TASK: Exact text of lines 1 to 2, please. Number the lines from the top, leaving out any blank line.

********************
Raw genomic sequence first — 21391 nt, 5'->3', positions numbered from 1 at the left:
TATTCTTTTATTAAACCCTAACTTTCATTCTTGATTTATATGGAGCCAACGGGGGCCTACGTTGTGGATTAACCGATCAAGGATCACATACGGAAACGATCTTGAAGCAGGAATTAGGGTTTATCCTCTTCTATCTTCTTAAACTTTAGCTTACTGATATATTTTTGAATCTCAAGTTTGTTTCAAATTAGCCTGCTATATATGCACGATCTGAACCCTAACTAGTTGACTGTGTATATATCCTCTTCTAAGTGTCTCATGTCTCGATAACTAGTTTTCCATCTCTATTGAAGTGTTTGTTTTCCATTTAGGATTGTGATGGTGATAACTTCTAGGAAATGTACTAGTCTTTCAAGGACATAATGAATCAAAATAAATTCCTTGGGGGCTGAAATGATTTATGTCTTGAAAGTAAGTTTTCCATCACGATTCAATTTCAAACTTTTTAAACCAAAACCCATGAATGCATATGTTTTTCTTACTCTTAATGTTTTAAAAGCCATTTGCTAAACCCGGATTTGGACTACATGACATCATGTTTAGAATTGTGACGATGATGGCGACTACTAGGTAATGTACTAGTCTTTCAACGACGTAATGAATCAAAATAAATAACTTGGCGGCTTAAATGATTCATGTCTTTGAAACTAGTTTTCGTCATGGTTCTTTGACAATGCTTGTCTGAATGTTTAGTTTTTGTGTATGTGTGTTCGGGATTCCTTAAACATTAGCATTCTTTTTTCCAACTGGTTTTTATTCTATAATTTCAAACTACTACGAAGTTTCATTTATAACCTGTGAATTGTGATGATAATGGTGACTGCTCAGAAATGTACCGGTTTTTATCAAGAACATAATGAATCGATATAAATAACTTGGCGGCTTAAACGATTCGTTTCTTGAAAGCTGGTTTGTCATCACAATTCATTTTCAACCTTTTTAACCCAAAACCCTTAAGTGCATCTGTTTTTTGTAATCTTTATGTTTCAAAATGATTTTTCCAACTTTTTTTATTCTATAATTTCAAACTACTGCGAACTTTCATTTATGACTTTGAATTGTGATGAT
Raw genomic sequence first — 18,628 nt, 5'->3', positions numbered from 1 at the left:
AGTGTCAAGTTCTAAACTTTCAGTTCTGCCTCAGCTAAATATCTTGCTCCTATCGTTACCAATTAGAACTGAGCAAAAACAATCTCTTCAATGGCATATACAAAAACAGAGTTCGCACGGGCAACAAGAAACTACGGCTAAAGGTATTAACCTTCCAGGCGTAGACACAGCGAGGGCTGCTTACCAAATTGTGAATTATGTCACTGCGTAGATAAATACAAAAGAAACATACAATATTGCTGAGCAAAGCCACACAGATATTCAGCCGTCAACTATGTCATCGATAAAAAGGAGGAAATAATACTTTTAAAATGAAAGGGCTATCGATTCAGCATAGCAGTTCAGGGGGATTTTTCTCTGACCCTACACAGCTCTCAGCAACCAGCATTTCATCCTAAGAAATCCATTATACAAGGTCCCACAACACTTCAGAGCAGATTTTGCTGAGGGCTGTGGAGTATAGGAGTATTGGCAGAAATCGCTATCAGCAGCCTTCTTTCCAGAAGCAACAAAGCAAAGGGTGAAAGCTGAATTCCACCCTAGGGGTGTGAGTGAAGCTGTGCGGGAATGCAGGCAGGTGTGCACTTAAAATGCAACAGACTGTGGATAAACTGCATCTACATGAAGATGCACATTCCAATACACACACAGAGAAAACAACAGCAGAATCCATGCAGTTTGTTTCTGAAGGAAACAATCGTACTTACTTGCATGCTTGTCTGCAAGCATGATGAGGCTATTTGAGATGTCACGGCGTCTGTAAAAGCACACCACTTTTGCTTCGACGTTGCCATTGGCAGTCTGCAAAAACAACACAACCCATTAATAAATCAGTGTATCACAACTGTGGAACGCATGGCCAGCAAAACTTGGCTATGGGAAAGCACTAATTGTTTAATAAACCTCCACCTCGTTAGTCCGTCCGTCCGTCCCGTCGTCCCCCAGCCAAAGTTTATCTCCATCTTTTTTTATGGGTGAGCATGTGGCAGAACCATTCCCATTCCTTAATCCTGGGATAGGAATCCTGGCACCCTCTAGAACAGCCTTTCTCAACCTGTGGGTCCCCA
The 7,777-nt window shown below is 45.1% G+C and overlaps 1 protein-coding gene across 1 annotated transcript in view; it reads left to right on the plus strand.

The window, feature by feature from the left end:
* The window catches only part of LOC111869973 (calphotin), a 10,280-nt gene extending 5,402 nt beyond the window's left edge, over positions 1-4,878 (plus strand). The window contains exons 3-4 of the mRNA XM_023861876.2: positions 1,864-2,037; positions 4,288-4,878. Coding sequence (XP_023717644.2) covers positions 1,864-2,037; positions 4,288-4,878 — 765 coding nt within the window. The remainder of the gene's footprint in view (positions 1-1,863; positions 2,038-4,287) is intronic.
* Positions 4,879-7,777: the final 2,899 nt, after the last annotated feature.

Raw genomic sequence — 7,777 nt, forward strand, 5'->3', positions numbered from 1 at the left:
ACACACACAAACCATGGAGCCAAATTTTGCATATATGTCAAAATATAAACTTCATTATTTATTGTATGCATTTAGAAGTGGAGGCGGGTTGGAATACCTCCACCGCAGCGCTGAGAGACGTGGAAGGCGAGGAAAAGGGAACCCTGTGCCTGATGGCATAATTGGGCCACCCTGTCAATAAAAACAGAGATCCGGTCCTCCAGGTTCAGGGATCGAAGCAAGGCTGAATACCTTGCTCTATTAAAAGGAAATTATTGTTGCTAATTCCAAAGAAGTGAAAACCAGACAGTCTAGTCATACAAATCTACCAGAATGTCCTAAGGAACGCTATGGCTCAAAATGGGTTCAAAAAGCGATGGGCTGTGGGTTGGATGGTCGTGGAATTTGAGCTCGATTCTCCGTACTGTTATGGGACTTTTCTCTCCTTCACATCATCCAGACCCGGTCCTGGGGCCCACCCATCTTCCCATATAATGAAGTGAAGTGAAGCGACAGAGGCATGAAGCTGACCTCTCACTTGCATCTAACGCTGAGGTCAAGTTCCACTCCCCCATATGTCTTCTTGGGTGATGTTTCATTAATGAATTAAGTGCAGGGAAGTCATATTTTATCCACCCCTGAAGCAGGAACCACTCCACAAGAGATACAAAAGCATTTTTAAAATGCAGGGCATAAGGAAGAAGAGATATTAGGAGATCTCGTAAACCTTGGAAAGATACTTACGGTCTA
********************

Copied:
Raw genomic sequence first — 21391 nt, 5'->3', positions numbered from 1 at the left:
TATTCTTTTATTAAACCCTAACTTTCATTCTTGATTTATATGGAGCCAACGGGGGCCTACGTTGTGGATTAACCGATCAAGGATCACATACGGAAACGATCTTGAAGCAGGAATTAGGGTTTATCCTCTTCTATCTTCTTAAACTTTAGCTTACTGATATATTTTTGAATCTCAAGTTTGTTTCAAATTAGCCTGCTATATATGCACGATCTGAACCCTAACTAGTTGACTGTGTATATATCCTCTTCTAAGTGTCTCATGTCTCGATAACTAGTTTTCCATCTCTATTGAAGTGTTTGTTTTCCATTTAGGATTGTGATGGTGATAACTTCTAGGAAATGTACTAGTCTTTCAAGGACATAATGAATCAAAATAAATTCCTTGGGGGCTGAAATGATTTATGTCTTGAAAGTAAGTTTTCCATCACGATTCAATTTCAAACTTTTTAAACCAAAACCCATGAATGCATATGTTTTTCTTACTCTTAATGTTTTAAAAGCCATTTGCTAAACCCGGATTTGGACTACATGACATCATGTTTAGAATTGTGACGATGATGGCGACTACTAGGTAATGTACTAGTCTTTCAACGACGTAATGAATCAAAATAAATAACTTGGCGGCTTAAATGATTCATGTCTTTGAAACTAGTTTTCGTCATGGTTCTTTGACAATGCTTGTCTGAATGTTTAGTTTTTGTGTATGTGTGTTCGGGATTCCTTAAACATTAGCATTCTTTTTTCCAACTGGTTTTTATTCTATAATTTCAAACTACTACGAAGTTTCATTTATAACCTGTGAATTGTGATGATAATGGTGACTGCTCAGAAATGTACCGGTTTTTATCAAGAACATAATGAATCGATATAAATAACTTGGCGGCTTAAACGATTCGTTTCTTGAAAGCTGGTTTGTCATCACAATTCATTTTCAACCTTTTTAACCCAAAACCCTTAAGTGCATCTGTTTTTTGTAATCTTTATGTTTCAAAATGATTTTTCCAACTTTTTTTATTCTATAATTTCAAACTACTGCGAACTTTCATTTATGACTTTGAATTGTGATGAT